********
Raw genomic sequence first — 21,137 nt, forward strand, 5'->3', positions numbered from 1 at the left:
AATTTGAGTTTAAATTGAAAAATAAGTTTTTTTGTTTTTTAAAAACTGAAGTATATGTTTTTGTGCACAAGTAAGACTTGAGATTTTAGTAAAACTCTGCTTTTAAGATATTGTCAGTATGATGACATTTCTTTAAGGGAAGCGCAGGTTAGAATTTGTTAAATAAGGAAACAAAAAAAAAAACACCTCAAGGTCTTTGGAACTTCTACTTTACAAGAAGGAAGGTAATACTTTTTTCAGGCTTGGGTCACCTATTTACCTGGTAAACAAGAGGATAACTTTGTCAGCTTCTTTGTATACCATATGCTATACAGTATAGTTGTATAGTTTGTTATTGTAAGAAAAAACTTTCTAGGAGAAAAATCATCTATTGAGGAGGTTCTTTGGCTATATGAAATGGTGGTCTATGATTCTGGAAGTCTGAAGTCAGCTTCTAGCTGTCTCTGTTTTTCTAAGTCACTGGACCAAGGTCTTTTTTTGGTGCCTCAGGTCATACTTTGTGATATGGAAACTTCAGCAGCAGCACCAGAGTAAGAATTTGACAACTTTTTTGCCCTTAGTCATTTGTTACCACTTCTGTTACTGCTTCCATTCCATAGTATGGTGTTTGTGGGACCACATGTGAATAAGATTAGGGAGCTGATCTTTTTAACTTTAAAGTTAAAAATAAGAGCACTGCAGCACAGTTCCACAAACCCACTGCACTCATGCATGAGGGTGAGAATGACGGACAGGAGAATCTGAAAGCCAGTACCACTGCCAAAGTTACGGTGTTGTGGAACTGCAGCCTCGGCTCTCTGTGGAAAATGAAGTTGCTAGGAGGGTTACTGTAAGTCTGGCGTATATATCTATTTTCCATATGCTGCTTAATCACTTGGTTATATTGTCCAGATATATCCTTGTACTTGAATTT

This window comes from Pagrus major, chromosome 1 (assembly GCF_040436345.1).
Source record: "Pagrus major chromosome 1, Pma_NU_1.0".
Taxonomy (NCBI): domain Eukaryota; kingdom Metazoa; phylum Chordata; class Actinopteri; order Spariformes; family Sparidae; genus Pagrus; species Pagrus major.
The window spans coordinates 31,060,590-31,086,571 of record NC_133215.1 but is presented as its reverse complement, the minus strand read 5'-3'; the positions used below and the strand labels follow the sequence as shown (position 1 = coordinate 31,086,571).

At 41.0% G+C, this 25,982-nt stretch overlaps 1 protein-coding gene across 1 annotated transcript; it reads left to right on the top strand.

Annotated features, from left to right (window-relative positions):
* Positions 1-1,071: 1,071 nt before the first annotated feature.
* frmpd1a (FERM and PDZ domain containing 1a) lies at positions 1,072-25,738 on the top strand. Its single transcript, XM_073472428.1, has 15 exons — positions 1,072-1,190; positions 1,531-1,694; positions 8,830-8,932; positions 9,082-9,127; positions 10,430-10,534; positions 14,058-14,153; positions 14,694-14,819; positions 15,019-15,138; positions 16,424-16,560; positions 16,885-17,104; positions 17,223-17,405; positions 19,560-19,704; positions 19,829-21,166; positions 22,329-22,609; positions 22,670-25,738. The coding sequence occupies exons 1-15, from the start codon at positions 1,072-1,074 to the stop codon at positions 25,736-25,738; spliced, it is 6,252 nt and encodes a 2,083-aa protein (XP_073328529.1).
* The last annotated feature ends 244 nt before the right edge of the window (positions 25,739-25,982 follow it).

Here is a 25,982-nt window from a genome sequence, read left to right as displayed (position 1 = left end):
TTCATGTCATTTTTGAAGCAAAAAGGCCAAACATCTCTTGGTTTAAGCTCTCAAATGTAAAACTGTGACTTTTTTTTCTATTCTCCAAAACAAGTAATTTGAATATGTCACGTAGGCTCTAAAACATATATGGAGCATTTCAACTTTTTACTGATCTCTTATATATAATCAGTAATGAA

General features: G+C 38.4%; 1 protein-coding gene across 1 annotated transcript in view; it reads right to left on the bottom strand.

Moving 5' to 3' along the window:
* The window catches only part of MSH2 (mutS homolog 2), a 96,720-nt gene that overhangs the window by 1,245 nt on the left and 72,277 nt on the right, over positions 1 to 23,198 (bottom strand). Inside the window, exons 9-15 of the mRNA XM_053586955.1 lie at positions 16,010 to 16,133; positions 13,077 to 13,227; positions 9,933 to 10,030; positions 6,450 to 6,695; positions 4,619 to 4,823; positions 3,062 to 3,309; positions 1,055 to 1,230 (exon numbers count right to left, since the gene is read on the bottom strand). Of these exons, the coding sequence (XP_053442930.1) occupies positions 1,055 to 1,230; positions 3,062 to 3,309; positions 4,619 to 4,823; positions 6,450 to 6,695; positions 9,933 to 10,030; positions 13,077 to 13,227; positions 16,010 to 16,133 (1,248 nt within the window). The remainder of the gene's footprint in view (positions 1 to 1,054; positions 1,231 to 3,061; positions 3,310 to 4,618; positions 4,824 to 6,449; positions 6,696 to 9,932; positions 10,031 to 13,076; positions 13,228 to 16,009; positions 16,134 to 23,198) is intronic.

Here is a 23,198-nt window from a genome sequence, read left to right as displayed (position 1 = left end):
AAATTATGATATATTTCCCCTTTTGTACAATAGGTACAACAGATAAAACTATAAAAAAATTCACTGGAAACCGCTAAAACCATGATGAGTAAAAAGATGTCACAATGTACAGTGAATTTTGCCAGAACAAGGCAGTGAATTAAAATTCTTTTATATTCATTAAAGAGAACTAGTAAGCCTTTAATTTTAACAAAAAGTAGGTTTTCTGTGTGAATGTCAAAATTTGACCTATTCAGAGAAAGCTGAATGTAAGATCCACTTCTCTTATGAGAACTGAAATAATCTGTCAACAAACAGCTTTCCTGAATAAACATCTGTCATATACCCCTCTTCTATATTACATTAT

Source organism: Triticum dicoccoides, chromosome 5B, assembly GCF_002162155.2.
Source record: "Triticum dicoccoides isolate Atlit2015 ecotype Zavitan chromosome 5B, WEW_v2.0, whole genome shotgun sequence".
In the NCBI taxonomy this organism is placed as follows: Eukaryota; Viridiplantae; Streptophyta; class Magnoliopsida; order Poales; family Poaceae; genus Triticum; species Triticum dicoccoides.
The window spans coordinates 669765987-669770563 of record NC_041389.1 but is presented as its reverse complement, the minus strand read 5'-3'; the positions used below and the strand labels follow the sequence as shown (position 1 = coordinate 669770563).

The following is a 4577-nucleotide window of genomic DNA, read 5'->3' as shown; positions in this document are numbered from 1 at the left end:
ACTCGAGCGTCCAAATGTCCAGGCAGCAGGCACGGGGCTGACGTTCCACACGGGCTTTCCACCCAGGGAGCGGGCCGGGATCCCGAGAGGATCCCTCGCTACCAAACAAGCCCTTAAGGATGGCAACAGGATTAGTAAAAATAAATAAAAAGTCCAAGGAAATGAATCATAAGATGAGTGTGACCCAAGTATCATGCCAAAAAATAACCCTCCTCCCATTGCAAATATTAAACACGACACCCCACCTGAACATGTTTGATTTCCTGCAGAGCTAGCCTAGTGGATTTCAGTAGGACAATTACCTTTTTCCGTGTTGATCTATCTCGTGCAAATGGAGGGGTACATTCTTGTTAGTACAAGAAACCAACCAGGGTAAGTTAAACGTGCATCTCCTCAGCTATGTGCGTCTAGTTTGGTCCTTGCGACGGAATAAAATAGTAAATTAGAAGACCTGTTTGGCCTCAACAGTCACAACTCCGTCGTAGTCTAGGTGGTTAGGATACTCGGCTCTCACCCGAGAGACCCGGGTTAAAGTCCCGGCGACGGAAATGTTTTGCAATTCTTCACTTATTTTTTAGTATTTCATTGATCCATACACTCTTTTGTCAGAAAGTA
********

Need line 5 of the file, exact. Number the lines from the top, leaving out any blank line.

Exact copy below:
Taxonomy (NCBI): domain Eukaryota; kingdom Metazoa; phylum Chordata; class Actinopteri; order Spariformes; family Sparidae; genus Pagrus; species Pagrus major.